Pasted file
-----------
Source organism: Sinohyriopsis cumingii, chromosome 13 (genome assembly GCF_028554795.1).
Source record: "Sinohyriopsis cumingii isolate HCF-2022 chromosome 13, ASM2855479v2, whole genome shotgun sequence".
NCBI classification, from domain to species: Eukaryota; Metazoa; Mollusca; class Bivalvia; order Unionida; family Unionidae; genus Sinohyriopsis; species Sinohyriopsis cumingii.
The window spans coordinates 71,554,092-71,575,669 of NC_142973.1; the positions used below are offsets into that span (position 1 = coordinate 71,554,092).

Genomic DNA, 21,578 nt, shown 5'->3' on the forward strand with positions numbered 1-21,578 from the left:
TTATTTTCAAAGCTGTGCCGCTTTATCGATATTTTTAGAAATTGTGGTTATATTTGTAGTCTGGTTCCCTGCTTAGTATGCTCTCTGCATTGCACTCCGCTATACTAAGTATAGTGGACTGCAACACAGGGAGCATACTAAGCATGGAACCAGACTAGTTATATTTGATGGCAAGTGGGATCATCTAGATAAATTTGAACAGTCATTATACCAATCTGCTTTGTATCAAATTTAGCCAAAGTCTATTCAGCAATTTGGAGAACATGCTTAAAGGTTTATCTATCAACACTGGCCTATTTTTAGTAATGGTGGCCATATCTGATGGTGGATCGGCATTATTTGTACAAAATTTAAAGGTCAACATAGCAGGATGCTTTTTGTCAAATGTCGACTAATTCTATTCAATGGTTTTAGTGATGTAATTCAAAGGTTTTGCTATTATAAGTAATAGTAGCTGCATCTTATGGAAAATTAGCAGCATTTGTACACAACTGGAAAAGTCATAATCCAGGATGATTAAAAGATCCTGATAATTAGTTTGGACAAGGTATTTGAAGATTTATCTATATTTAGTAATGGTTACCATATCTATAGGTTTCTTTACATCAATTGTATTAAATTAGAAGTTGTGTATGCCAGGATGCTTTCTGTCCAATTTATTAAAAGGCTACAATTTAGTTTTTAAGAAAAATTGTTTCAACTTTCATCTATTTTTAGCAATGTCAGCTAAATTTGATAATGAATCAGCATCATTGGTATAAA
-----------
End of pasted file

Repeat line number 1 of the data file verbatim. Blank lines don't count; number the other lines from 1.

Source organism: Sinohyriopsis cumingii, chromosome 13 (genome assembly GCF_028554795.1).